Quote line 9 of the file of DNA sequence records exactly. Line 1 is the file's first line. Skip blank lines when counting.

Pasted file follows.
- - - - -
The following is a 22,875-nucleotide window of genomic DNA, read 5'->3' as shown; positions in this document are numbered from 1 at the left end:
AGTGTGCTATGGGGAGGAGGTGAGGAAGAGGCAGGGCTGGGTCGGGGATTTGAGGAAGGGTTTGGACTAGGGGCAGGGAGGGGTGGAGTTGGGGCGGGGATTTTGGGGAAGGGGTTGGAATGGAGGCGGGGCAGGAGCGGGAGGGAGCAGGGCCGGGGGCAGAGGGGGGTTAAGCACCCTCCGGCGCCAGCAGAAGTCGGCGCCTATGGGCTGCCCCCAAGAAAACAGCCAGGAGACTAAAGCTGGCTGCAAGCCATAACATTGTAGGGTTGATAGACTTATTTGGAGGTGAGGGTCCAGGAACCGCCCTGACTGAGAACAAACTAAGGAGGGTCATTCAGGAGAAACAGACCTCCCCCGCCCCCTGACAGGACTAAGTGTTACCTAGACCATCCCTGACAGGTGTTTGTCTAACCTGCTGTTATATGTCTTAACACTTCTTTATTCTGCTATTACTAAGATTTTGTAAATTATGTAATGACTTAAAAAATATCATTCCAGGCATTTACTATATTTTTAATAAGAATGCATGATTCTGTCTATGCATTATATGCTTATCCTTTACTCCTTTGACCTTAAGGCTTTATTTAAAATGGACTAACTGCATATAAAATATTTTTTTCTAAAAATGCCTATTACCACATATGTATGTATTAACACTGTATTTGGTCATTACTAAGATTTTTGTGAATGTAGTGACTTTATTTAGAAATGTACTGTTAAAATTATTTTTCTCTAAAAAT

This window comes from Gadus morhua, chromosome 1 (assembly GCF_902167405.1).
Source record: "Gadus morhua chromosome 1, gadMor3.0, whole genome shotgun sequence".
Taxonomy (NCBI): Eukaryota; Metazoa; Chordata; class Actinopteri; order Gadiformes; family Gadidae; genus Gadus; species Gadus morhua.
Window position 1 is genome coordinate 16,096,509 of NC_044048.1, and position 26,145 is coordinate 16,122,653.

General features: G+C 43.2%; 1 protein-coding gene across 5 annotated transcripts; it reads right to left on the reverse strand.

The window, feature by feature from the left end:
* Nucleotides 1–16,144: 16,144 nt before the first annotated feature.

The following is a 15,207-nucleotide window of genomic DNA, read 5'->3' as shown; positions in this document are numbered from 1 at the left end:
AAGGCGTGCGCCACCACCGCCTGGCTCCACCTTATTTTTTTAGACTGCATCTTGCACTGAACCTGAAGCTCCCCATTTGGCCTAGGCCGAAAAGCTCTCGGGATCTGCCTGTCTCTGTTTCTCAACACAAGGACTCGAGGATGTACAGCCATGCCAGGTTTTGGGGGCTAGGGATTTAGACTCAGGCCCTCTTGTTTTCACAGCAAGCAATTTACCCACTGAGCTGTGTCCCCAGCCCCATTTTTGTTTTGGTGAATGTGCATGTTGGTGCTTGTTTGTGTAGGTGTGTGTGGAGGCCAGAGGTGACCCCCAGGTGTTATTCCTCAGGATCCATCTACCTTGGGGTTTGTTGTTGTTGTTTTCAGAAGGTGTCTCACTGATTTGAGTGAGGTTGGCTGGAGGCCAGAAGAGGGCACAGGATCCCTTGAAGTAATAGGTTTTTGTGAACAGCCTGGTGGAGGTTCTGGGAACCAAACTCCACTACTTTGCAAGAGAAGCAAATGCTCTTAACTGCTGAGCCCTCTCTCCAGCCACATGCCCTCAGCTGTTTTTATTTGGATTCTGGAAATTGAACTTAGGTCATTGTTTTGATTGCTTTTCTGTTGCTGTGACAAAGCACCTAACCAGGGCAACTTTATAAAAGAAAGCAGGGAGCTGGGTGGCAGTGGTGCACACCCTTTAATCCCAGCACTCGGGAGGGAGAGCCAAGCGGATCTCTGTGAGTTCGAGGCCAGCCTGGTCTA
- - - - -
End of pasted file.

* Nucleotides 1–16,144: 16,144 nt before the first annotated feature.